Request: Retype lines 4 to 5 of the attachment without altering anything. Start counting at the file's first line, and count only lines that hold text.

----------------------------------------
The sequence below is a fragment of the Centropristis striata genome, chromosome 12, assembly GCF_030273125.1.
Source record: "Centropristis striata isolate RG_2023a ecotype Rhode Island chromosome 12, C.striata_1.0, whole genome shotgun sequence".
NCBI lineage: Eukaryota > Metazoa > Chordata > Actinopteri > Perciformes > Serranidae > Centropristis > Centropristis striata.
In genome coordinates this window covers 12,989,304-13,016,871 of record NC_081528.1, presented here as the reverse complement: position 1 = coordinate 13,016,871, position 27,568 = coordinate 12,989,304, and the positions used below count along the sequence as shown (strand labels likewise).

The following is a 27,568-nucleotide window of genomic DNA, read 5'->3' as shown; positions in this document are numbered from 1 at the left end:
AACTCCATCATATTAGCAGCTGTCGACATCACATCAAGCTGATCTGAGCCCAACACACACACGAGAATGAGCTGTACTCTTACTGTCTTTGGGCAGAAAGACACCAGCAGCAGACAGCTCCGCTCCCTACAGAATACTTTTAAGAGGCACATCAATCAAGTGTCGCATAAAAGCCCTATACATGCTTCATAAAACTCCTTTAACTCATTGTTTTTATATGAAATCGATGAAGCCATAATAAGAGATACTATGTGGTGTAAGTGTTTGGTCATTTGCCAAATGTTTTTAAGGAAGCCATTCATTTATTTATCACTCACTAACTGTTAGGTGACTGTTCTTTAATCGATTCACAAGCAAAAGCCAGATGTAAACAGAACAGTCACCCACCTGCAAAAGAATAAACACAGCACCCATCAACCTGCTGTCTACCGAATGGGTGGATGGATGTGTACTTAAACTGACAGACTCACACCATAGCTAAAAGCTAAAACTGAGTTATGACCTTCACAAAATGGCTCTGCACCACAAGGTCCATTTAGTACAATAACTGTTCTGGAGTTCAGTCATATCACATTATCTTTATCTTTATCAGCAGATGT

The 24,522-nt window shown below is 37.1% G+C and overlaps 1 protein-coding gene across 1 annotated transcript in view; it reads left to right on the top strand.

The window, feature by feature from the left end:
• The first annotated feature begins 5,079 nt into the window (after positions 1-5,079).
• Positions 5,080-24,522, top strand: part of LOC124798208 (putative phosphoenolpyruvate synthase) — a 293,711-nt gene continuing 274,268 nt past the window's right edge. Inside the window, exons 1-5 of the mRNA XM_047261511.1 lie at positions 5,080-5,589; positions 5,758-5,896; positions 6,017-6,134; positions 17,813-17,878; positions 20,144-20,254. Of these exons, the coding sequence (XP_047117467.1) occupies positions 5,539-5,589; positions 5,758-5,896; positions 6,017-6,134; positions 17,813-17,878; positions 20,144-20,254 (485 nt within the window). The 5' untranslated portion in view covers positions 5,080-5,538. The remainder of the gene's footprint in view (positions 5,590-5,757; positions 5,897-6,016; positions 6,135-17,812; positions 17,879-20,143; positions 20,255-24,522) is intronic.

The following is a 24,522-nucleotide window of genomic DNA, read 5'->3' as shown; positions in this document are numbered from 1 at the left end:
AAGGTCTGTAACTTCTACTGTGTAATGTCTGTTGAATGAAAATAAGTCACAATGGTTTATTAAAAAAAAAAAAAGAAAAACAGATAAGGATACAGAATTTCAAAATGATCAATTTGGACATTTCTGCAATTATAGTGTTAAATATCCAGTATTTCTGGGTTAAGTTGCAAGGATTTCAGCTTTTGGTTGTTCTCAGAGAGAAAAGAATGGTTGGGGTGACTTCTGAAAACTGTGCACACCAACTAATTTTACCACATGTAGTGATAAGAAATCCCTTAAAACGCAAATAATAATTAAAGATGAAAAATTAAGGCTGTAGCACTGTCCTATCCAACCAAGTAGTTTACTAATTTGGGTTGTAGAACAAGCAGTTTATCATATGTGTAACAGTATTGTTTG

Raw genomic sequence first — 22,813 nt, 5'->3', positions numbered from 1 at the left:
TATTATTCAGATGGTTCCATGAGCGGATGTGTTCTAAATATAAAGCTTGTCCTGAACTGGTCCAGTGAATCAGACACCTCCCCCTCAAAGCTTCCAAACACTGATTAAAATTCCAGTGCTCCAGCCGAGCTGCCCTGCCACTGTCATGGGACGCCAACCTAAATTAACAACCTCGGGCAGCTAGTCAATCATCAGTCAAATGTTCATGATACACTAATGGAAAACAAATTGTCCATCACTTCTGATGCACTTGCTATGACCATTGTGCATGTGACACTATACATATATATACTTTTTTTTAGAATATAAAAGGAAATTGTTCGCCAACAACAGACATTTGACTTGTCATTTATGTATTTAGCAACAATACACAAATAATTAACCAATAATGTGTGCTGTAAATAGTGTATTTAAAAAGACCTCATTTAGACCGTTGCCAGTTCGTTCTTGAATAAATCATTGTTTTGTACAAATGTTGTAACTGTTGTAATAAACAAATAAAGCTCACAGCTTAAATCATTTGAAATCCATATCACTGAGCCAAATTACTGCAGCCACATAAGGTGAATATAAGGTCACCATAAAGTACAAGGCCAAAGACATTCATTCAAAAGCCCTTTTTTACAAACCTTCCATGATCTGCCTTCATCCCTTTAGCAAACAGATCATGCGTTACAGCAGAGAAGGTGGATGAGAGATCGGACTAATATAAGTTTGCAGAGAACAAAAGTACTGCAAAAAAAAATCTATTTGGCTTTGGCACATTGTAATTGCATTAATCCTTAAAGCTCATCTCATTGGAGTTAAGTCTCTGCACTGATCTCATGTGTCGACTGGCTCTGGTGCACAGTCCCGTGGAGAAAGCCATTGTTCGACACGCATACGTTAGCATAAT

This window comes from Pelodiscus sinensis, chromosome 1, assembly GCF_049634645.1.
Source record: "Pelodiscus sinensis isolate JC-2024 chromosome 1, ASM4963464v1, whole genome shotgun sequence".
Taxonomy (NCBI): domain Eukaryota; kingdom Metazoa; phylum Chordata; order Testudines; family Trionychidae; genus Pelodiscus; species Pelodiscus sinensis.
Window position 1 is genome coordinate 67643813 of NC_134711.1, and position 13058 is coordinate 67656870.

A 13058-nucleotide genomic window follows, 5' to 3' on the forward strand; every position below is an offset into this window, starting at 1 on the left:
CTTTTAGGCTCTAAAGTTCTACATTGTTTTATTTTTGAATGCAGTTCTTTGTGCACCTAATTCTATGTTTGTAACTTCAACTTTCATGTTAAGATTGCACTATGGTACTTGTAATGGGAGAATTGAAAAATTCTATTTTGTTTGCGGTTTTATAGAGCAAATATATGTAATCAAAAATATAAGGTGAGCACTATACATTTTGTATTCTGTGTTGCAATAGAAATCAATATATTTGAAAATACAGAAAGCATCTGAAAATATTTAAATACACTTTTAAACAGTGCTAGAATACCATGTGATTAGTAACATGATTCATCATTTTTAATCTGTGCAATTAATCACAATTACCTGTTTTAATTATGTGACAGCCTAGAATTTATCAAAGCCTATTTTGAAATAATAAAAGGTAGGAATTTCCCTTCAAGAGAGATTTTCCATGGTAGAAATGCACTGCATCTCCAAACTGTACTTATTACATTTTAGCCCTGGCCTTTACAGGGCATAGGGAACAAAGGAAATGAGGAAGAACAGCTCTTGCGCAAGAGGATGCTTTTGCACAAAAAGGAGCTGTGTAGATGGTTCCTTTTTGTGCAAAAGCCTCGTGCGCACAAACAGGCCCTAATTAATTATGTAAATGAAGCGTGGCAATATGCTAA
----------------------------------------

In genome coordinates this window covers 12,989,304-13,016,871 of record NC_081528.1, presented here as the reverse complement: position 1 = coordinate 13,016,871, position 27,568 = coordinate 12,989,304, and the positions used below count along the sequence as shown (strand labels likewise).

The following is a 27,568-nucleotide window of genomic DNA, read 5'->3' as shown; positions in this document are numbered from 1 at the left end: